He has a lifesize model of Darth Vader outside his London office. But the force didn't seem to be very strong in James Murdoch this week.
He was considered to have performed poorly when he and his father, Rupert, answered questions by a panel of British MPs over their knowledge of phone hacking at the News of the World.
Now two senior executives at the company he controls have accused him of misleading Parliament in his evidence.
He told the media committee on Wednesday he had not been "aware" of an email suggesting the practice went wider than a "rogue" News of the World reporter.
But yesterday the former editor of the tabloid and its lawyer said that in 2009 they told James Murdoch about evidence suggesting phone hacking was not limited to the "rogue" reporter.
MPs announced yesterday that James Murdoch would have to explain the alleged discrepancy in his evidence to their committee. Misleading a parliamentary committee is potentially a criminal offence.
The news will have capped off a testing week for Rupert Murdoch's youngest son, the chairman of News International and deputy chief operating officer of News Corp, News International's parent company.
While he is a big Star Wars fan, James Murdoch, 38, also has a black belt in karate and is considered a shrewd if ruthless businessman.
And while he didn't always appear to be in control during this week's hearing, people who work with him paint a different picture.
Reuters quoted a former employee as describing James Murdoch as "a scary man" and another as saying that when he was in the building, "you could almost hear the Darth Vader music".
Growing up in the shadow of older brother Lachlan, he didn't always appear the heir to the News Corp throne. He studied film and history at Harvard University but dropped out in 1995 to start up a hip-hop record label. The following year, though, he joined the family company when News Corp bought Rawkus Records.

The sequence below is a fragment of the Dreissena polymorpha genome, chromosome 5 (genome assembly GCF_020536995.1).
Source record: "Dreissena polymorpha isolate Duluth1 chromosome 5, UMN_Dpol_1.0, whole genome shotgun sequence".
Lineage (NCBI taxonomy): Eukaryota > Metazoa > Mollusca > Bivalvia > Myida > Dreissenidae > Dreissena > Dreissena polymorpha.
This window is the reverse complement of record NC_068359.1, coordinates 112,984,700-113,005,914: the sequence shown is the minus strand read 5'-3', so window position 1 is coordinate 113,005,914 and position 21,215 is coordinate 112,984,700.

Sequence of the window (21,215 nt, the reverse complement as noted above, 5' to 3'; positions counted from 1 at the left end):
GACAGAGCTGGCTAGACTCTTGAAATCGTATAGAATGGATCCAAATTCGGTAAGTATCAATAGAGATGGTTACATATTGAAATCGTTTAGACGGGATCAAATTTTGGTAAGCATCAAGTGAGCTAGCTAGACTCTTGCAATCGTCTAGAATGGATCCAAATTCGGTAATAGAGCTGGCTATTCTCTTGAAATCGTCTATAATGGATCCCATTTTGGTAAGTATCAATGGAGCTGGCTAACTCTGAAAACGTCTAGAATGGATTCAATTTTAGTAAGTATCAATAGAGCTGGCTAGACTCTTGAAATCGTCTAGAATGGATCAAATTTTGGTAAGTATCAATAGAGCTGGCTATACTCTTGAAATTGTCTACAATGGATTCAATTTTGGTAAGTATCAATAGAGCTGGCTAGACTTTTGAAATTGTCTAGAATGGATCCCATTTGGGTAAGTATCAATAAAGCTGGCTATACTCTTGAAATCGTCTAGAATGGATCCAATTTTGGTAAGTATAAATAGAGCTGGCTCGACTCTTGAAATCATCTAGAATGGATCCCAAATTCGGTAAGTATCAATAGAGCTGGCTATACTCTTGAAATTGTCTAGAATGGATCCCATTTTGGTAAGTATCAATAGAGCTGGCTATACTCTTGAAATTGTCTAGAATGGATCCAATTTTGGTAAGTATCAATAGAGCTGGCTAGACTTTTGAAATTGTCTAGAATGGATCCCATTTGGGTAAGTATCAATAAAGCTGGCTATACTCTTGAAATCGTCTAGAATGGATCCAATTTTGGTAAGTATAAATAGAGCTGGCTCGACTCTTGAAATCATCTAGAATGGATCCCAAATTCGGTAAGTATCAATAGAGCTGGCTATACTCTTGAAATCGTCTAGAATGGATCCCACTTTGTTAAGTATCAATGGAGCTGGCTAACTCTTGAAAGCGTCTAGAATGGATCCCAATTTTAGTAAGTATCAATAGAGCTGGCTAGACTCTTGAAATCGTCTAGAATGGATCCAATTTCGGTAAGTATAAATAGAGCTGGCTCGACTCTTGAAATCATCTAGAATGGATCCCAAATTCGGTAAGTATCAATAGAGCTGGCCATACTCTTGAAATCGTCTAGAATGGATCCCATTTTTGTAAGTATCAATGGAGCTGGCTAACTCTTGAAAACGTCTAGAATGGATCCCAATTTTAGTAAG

Yesterday he stood by his testimony to the committee, which had asked what he knew of a scandal that has forced senior News Corp executives and two senior police chiefs to quit and raised questions over press barons' influence on politicians.
The statement by Tom Crone, the British news group's top legal officer until last week, and Colin Myler, editor of the News of the World tabloid until it was shut down earlier this month, was the first open challenge by former senior executives of News Corp.
"I stand behind my testimony to the Select Committee," James Murdoch said in response to the assertion by Myler and Crone that they told him of an email from a News of the World reporter to "Neville" containing transcripts of hacked voicemails.
Neville Thurlbeck was chief reporter on the weekly when it published a story about English soccer executive Gordon Taylor. Murdoch later approved a large payout to Taylor, but told the committee this week he had not been in possession of all the facts when he approved it.
The phone-hacking scandal has led News Corp to drop its US$12 billion bid for the 61 per cent of pay-TV broadcaster BSkyB it does not own after public revulsion over allegations that dead soldiers' families and a missing schoolgirl, later found dead, were among those whose voicemails were hacked.
During three hours of questioning on Wednesday, James Murdoch was asked by politician Tom Watson: "Did you see or were you made aware of the full Neville email, the transcript of the hacked voicemail messages?"
"No, I was not aware of that at the time," James Murdoch told the committee, adding he was only aware of "key facts and evidence" that came to light at the end of 2010 when detectives re-launched a probe into phone-hacking and allegations that reporters had bribed police officers.
An initial police inquiry led to the jailing of a News of the World reporter and a private detective in 2007.
British police are now investigating allegations that about 4000 people had their phones hacked by journalists from the News of the World.
Crone and Myler said in their statement: "Just by way of clarification relating to Tuesday's CMS Select Committee hearing, we would like to point out that James Murdoch's recollection of what he was told when agreeing to settle the Gordon Taylor litigation was mistaken.
"In fact, we did inform him of the 'for Neville' email which had been produced to us by Gordon Taylor's lawyers."
Watson, reacting to the statement, told the Independent newspaper: "If these allegations are true, you can only reach the conclusion that James Murdoch misled Parliament."